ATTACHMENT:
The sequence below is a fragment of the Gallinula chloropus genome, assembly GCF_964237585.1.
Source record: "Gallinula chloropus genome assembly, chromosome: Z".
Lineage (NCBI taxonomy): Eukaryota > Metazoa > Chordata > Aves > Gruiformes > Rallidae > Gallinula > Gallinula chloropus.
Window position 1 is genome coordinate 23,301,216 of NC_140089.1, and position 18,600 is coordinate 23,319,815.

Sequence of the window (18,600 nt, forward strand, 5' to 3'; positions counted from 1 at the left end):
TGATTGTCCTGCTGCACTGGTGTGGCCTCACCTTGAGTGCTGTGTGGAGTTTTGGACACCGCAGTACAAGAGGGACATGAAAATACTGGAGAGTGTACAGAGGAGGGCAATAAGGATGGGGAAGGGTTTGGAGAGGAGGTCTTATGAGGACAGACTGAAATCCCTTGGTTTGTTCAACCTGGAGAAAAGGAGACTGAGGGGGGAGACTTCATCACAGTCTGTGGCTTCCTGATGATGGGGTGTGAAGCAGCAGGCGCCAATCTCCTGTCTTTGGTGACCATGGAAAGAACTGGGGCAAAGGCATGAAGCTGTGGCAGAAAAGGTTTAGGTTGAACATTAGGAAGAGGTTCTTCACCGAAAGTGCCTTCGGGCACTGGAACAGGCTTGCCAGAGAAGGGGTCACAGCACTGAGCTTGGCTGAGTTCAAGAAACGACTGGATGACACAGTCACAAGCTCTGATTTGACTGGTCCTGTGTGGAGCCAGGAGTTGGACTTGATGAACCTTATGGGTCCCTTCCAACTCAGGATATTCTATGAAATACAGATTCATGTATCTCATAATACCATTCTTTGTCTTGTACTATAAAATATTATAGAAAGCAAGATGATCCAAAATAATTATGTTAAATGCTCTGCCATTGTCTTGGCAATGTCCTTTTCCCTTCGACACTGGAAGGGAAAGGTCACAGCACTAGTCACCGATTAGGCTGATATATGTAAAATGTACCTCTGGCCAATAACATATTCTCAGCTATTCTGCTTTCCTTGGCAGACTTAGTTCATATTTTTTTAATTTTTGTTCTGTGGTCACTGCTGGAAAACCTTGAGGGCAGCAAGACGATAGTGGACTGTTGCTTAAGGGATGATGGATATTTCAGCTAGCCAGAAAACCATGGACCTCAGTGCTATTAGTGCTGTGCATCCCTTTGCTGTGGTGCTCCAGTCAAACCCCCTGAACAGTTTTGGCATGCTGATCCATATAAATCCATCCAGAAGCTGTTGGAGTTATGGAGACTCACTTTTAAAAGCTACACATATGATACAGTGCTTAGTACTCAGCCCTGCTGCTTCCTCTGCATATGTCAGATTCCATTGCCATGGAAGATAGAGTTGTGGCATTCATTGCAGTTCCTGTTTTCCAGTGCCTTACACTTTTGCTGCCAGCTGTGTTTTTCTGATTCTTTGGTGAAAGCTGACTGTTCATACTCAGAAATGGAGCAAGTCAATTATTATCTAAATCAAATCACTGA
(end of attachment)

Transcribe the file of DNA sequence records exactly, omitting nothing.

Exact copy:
The sequence below is a fragment of the Gallinula chloropus genome, assembly GCF_964237585.1.
Source record: "Gallinula chloropus genome assembly, chromosome: Z".
Lineage (NCBI taxonomy): Eukaryota > Metazoa > Chordata > Aves > Gruiformes > Rallidae > Gallinula > Gallinula chloropus.
Window position 1 is genome coordinate 23,301,216 of NC_140089.1, and position 18,600 is coordinate 23,319,815.

Sequence of the window (18,600 nt, forward strand, 5' to 3'; positions counted from 1 at the left end):
TGATTGTCCTGCTGCACTGGTGTGGCCTCACCTTGAGTGCTGTGTGGAGTTTTGGACACCGCAGTACAAGAGGGACATGAAAATACTGGAGAGTGTACAGAGGAGGGCAATAAGGATGGGGAAGGGTTTGGAGAGGAGGTCTTATGAGGACAGACTGAAATCCCTTGGTTTGTTCAACCTGGAGAAAAGGAGACTGAGGGGGGAGACTTCATCACAGTCTGTGGCTTCCTGATGATGGGGTGTGAAGCAGCAGGCGCCAATCTCCTGTCTTTGGTGACCATGGAAAGAACTGGGGCAAAGGCATGAAGCTGTGGCAGAAAAGGTTTAGGTTGAACATTAGGAAGAGGTTCTTCACCGAAAGTGCCTTCGGGCACTGGAACAGGCTTGCCAGAGAAGGGGTCACAGCACTGAGCTTGGCTGAGTTCAAGAAACGACTGGATGACACAGTCACAAGCTCTGATTTGACTGGTCCTGTGTGGAGCCAGGAGTTGGACTTGATGAACCTTATGGGTCCCTTCCAACTCAGGATATTCTATGAAATACAGATTCATGTATCTCATAATACCATTCTTTGTCTTGTACTATAAAATATTATAGAAAGCAAGATGATCCAAAATAATTATGTTAAATGCTCTGCCATTGTCTTGGCAATGTCCTTTTCCCTTCGACACTGGAAGGGAAAGGTCACAGCACTAGTCACCGATTAGGCTGATATATGTAAAATGTACCTCTGGCCAATAACATATTCTCAGCTATTCTGCTTTCCTTGGCAGACTTAGTTCATATTTTTTTAATTTTTGTTCTGTGGTCACTGCTGGAAAACCTTGAGGGCAGCAAGACGATAGTGGACTGTTGCTTAAGGGATGATGGATATTTCAGCTAGCCAGAAAACCATGGACCTCAGTGCTATTAGTGCTGTGCATCCCTTTGCTGTGGTGCTCCAGTCAAACCCCCTGAACAGTTTTGGCATGCTGATCCATATAAATCCATCCAGAAGCTGTTGGAGTTATGGAGACTCACTTTTAAAAGCTACACATATGATACAGTGCTTAGTACTCAGCCCTGCTGCTTCCTCTGCATATGTCAGATTCCATTGCCATGGAAGATAGAGTTGTGGCATTCATTGCAGTTCCTGTTTTCCAGTGCCTTACACTTTTGCTGCCAGCTGTGTTTTTCTGATTCTTTGGTGAAAGCTGACTGTTCATACTCAGAAATGGAGCAAGTCAATTATTATCTAAATCAAATCACTGA